Adams finally did establish peace with France, but not in time to help restore his popularity. During his final year in office, he was publicly criticized as a man of “vanity” and “egotism” who was “unfit” for the office of chief executive. “It was utterly impossible that I could have lived through one more year of such labors and cares,” he wrote. “It is a sad thing that simple integrity should have so many enemies in the world.”

In 1800, Adams lost his bid for re-election to Thomas Jefferson, and refused to take part in his successor’s inauguration the following March. Instead, he quietly slipped out of town early that morning. “I left Washington on the 4th,” he wrote, “and arrived at Quincy on the 18th having trotted the bogs five hundred miles. . . . I found about a hundred loads of seaweed in my barnyard, and I thought I had made a good exchange—honors and virtues for manure.”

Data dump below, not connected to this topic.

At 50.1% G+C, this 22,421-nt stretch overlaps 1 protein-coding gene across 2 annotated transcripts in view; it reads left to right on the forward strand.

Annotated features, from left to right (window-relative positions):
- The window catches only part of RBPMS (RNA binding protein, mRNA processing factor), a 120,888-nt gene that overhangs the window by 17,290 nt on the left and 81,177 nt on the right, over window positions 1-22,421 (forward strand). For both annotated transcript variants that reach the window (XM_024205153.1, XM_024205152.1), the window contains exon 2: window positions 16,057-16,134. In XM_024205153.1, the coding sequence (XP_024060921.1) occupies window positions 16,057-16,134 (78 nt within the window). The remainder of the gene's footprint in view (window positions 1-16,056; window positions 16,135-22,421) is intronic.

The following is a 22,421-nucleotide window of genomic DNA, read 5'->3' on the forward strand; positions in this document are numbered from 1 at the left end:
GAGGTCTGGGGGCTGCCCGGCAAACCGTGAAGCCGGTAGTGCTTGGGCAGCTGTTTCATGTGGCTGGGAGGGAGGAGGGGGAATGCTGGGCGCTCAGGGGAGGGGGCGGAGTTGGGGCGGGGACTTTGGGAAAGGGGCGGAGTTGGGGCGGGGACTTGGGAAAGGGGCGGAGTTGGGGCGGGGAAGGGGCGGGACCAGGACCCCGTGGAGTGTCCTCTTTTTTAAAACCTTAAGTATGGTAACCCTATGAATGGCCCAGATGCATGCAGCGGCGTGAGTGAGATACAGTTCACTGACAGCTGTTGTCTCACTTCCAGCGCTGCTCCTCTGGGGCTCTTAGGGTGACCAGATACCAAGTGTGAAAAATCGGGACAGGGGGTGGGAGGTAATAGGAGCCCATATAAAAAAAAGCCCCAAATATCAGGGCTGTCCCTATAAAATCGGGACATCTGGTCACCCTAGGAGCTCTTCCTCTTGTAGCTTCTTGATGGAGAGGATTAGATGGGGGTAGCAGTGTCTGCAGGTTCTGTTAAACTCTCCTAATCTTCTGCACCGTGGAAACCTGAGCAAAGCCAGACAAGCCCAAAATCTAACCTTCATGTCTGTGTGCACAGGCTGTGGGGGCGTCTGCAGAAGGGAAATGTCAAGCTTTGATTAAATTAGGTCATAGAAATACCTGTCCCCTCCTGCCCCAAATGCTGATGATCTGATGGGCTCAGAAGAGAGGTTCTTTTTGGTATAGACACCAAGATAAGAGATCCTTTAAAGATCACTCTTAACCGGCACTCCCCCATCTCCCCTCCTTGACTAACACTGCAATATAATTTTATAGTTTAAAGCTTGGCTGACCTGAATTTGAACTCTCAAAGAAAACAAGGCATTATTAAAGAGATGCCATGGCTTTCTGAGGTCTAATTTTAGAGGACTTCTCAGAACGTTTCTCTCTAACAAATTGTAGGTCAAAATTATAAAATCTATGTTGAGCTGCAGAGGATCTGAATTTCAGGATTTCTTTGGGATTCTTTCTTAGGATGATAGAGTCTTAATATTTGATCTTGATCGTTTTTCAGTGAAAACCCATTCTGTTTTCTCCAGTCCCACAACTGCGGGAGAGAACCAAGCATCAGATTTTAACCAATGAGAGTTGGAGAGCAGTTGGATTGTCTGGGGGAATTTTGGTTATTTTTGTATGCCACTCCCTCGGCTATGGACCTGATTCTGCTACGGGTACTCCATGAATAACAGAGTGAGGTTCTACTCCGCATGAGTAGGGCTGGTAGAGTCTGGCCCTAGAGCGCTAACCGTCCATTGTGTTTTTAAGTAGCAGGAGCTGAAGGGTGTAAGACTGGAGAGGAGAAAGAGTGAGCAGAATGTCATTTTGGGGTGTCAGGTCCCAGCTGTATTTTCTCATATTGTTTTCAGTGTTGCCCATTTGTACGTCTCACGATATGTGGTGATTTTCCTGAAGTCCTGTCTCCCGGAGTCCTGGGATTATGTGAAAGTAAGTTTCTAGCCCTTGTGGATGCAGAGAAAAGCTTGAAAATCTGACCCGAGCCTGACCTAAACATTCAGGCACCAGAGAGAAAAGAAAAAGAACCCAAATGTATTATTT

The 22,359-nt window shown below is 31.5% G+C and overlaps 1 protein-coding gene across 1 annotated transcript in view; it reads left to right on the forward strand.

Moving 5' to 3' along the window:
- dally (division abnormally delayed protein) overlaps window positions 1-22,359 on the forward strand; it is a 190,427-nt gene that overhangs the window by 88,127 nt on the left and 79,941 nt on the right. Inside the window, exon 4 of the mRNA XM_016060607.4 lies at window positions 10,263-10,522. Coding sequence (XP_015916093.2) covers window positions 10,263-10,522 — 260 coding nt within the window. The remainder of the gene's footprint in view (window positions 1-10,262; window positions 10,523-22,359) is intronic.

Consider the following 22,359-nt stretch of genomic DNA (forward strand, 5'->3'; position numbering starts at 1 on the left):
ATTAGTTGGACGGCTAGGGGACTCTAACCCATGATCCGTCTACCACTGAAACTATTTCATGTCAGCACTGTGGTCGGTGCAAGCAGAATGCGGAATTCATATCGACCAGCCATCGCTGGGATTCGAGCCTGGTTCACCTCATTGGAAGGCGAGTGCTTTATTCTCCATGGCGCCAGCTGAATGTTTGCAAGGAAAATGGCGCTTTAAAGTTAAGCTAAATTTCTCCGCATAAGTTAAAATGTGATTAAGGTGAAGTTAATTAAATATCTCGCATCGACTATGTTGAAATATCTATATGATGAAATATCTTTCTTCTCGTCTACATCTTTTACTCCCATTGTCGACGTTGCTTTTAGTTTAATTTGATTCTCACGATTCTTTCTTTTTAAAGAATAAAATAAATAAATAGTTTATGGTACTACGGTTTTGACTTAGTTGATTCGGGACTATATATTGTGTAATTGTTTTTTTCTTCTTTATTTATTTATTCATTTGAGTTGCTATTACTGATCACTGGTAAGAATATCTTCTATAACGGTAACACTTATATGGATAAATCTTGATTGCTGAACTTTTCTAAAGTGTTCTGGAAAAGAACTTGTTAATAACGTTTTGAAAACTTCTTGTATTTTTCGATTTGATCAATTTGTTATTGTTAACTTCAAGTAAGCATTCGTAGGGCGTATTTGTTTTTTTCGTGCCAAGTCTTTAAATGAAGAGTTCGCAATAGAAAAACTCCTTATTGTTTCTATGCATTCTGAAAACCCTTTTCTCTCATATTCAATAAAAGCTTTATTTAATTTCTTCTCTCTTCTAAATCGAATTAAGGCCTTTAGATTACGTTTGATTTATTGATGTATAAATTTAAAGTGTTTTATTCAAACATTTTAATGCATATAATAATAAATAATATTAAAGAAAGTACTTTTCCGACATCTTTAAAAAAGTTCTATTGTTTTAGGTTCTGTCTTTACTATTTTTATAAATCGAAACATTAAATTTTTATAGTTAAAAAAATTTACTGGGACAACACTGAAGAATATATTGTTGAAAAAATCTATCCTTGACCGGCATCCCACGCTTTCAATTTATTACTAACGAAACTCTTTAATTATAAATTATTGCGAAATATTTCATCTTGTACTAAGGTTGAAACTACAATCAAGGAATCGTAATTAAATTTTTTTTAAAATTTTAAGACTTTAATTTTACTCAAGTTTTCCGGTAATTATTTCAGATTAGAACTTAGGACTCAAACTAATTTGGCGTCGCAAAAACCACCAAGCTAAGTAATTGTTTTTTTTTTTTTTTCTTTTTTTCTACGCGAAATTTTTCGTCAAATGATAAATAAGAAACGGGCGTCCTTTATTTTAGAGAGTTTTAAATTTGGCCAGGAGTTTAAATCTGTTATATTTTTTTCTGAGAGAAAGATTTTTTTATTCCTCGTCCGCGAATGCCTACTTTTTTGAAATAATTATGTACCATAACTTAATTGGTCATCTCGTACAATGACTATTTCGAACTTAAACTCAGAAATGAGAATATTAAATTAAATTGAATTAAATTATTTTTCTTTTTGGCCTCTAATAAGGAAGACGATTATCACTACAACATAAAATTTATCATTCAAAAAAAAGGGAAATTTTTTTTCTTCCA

Adams lived on for twenty-five more years, long enough to reconcile his differences with his longtime political adversary, Thomas Jefferson, and to witness his son John Quincy become the country’s sixth President. But when a neighbor tried to offer his congratulations about John Quincy, the older Adams grew cynical. “No man who ever held the office of President,” he muttered, “would congratulate a friend on obtaining it.” Toward the end, when he was described publicly as a man with few friends, the old sage became furious, and then grew wistful. “I fear the information is too true,” he said. “It is impossible that any man should run such a gauntlet as I have, and have many friends at the last.” Or, as he had written years before as he first came to understand his own nature, “A man who discovers a disposition to be independent seldom succeeds.”